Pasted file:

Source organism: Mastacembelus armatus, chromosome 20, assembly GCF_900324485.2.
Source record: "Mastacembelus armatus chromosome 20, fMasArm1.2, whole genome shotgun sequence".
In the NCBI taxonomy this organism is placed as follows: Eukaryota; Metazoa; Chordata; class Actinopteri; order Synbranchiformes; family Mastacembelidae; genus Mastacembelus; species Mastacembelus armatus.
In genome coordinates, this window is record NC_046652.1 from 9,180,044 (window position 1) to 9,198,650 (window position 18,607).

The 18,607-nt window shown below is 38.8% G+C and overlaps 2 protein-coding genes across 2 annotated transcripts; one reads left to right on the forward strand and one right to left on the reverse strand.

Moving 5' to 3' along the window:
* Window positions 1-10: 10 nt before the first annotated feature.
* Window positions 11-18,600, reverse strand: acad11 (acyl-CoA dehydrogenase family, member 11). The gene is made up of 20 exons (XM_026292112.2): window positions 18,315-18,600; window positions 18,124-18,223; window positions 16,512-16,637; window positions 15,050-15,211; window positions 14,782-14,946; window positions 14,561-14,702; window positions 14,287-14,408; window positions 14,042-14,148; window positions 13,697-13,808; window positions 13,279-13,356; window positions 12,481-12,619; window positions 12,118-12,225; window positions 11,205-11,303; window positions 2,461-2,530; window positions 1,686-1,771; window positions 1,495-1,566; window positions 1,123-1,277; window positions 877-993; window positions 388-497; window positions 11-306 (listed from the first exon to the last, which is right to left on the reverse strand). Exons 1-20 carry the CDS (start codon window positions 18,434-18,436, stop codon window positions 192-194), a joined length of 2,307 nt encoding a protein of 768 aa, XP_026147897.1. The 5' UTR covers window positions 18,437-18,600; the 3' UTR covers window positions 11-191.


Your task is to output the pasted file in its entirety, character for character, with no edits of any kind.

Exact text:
Source organism: Mastacembelus armatus, chromosome 20, assembly GCF_900324485.2.
Source record: "Mastacembelus armatus chromosome 20, fMasArm1.2, whole genome shotgun sequence".
In the NCBI taxonomy this organism is placed as follows: Eukaryota; Metazoa; Chordata; class Actinopteri; order Synbranchiformes; family Mastacembelidae; genus Mastacembelus; species Mastacembelus armatus.
In genome coordinates, this window is record NC_046652.1 from 9,180,044 (window position 1) to 9,198,650 (window position 18,607).

The 18,607-nt window shown below is 38.8% G+C and overlaps 2 protein-coding genes across 2 annotated transcripts; one reads left to right on the forward strand and one right to left on the reverse strand.

Moving 5' to 3' along the window:
* Window positions 1-10: 10 nt before the first annotated feature.
* Window positions 11-18,600, reverse strand: acad11 (acyl-CoA dehydrogenase family, member 11). The gene is made up of 20 exons (XM_026292112.2): window positions 18,315-18,600; window positions 18,124-18,223; window positions 16,512-16,637; window positions 15,050-15,211; window positions 14,782-14,946; window positions 14,561-14,702; window positions 14,287-14,408; window positions 14,042-14,148; window positions 13,697-13,808; window positions 13,279-13,356; window positions 12,481-12,619; window positions 12,118-12,225; window positions 11,205-11,303; window positions 2,461-2,530; window positions 1,686-1,771; window positions 1,495-1,566; window positions 1,123-1,277; window positions 877-993; window positions 388-497; window positions 11-306 (listed from the first exon to the last, which is right to left on the reverse strand). Exons 1-20 carry the CDS (start codon window positions 18,434-18,436, stop codon window positions 192-194), a joined length of 2,307 nt encoding a protein of 768 aa, XP_026147897.1. The 5' UTR covers window positions 18,437-18,600; the 3' UTR covers window positions 11-191.